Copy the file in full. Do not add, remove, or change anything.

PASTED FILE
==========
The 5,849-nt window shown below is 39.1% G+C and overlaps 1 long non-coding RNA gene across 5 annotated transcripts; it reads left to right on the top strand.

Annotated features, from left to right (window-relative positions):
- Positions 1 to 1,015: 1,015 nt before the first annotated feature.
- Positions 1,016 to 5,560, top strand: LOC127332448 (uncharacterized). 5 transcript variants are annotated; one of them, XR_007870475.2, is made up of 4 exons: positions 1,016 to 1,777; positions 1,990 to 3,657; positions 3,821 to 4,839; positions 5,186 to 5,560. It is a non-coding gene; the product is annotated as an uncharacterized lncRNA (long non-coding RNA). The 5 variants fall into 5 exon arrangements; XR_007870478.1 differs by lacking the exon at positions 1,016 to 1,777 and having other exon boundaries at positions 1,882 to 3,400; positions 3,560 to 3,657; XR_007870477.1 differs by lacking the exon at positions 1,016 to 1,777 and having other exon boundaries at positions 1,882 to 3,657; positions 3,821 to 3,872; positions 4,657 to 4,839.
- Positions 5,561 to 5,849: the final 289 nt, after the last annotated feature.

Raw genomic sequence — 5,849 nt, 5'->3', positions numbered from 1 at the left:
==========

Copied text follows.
The 5,849-nt window shown below is 39.1% G+C and overlaps 1 long non-coding RNA gene across 5 annotated transcripts; it reads left to right on the top strand.

Annotated features, from left to right (window-relative positions):
- Positions 1 to 1,015: 1,015 nt before the first annotated feature.
- Positions 1,016 to 5,560, top strand: LOC127332448 (uncharacterized). 5 transcript variants are annotated; one of them, XR_007870475.2, is made up of 4 exons: positions 1,016 to 1,777; positions 1,990 to 3,657; positions 3,821 to 4,839; positions 5,186 to 5,560. It is a non-coding gene; the product is annotated as an uncharacterized lncRNA (long non-coding RNA). The 5 variants fall into 5 exon arrangements; XR_007870478.1 differs by lacking the exon at positions 1,016 to 1,777 and having other exon boundaries at positions 1,882 to 3,400; positions 3,560 to 3,657; XR_007870477.1 differs by lacking the exon at positions 1,016 to 1,777 and having other exon boundaries at positions 1,882 to 3,657; positions 3,821 to 3,872; positions 4,657 to 4,839.
- Positions 5,561 to 5,849: the final 289 nt, after the last annotated feature.

Raw genomic sequence — 5,849 nt, 5'->3', positions numbered from 1 at the left: